“ Genre: Food & Drink / Lifestyle „
Somerfield Magazine is the free monthly magazine available from Somerfield stores. It generally comes out around the beginning of the second week of the month. You can usually pick it up on leaflet stands with special offer brochures or by the till.
Each magazine usually has circa 30 recipes and around 70 pages. This increases slightly on both counts for the Christmas edition.
Aside from recipes it features a number of features on own-brand products. One thing worth noting is that there due to the merger of Somerfield and Co-operative, it features a lot of Co-op products. That said, I hope for the most part that they keep hold of Somerfield magazine because over time I have found it to be better than the Co-operative alternative.
Most of the non-food articles are quite throwaway but feature news of charity campaigns and particular in-store achievements or events. There is a readers letters page which is notable primarily for a reader's recipe. I have found that these are largely excellent and real keepers - albeit mainly consist of baked goods such as cakes or cookies.
There is a 'your health' page which gives nutritional facts and statistics as well as recipe and cooking tips to maximise health, particular when it comes to fruit and vegetables. There is also a page of book reviews which features high profile recipe book releases.
Then onto the bulk of the recipes. One relatively new feature is the 'credit crunch of the month' recipe, which is meant to feature a family portion style recipe for a reasonable price - for example 'pork and apple casserole' which feeds 4 for £4. The recipe is well presented in that each step is accompanied by a photograph. A similar principle is followed with a two page article spread called 'beginners guide to.....". In the past they have used this section to feature something that may be a little more tricky to put together such as a gateau or roulade.
As a rule of thumb, each recipe containst the following: a good photograph of the finished dish, a short introduction, how much it costs per serving, how many people it serves, estimated preparation and cooking time, whether the dish is freezable, how many portions of fruit/veg it may contain. There is also a box which lists all the main nutritional categories and how the dish measures up, both statistically and as a percentage of the recommended daily amount. Alongside the recipe list there are generally photographs of the products needed, which are largely ownbrand but sometimes branded. Sometimes the recipe has a 'cooks tip', a slight amendment to the dish either in ingredients or preparation that can be easily tried. Some main meal recipes also have a recommended accompanying wine choice.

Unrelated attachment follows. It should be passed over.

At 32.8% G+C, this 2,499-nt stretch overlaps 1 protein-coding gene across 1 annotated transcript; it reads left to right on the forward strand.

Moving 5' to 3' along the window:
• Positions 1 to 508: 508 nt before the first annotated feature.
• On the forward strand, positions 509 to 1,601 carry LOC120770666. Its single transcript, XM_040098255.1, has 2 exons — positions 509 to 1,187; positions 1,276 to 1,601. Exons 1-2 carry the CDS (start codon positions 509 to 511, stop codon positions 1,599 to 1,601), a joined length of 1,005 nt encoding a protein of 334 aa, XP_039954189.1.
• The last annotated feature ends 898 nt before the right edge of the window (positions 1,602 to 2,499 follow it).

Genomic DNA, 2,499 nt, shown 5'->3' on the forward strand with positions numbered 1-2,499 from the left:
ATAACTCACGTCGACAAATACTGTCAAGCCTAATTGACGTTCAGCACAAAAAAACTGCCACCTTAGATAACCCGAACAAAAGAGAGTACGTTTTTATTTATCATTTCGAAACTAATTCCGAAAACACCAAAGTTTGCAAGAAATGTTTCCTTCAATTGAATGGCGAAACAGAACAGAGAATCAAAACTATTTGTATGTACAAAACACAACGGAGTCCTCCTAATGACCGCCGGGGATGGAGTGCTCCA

If the dish has something particularly special about it - such as it is low in calories, is particularly quick and easy to make or is high in a valuable nutrient, this is usually indicated.
The recipes are generally on the easier side of average. A lot of the ones that I have collected over the years I have used again and again. They taste great, are not complicated to prepare and generally very economical. I have very rarely come across some recipes that have errors in them, but these are usually easy to amend and corrected in following issues.
The dishes featured are largely seasonal and cover the spectrum of dishes from salads, soups, baked goods, main meals and accompanients, curries etc.
On the odd page it will feature a particular ingredient and a simple way of preparing it to make a quick and easy meal/dessert or just a way of singularly cooking that one foodstuff.
Enivornmentally it takes some responsibility also, having a page dedicated to ideas for food waste or the use of seasonal ingredients.
There is also a two page section dedicated to beauty issues. Towards the back is a section called Ask The Experts where a question is asked to a number of people in the know - particularly a wine expert, doctor and nutritionist. There is also something called 'kitchen spy' where a reader lets a personal trainer look at their typical diet and then pick it apart, albeit in a much kinder way than the likes of Gillian McKeith.
There is usually also a two page feature where a famous chef/food order talks about their career and inspirations alongside a recipe from their latest book. A random celebrity also completes a short interview about their food loves and hates. There is a two page section which focusses on a particular tourist hotspot and a recipe from theat region.
The magazine is unsurprisingly quite advert heavy but there are also useful vouchers that can be cut out alongside a number of recipes, generally related to the home but there is normally one which will an opportunity to win a family break in the UK.
I really enjoy this magazine, and would definitely put it in the top two of the free supermarket ones alongside the one that is provided by Tesco stores. The recipes are incredibly accessible and largely easy to make from your average kitchen cupboard. I have collected many from this magazine over the years and found that many of them feature ideas that are quick, easy and tasty to make from scratch even if you are knackered and back late from work.
The content aside from the recipes is pretty weak to be honest, but hey its free so I do not think there is much room for complaint - if you do not like it do not pick it up again.
Being able to get a copy of the magazine from the store can be a bit hit-or-miss, they often run out quite quickly with no real guarantee that any more will come in. Also, with the merger - Somerfield stores are becoming fewer and further between.
For simple, tasty no-frills recipes, you could really do a lot worse than picking up this!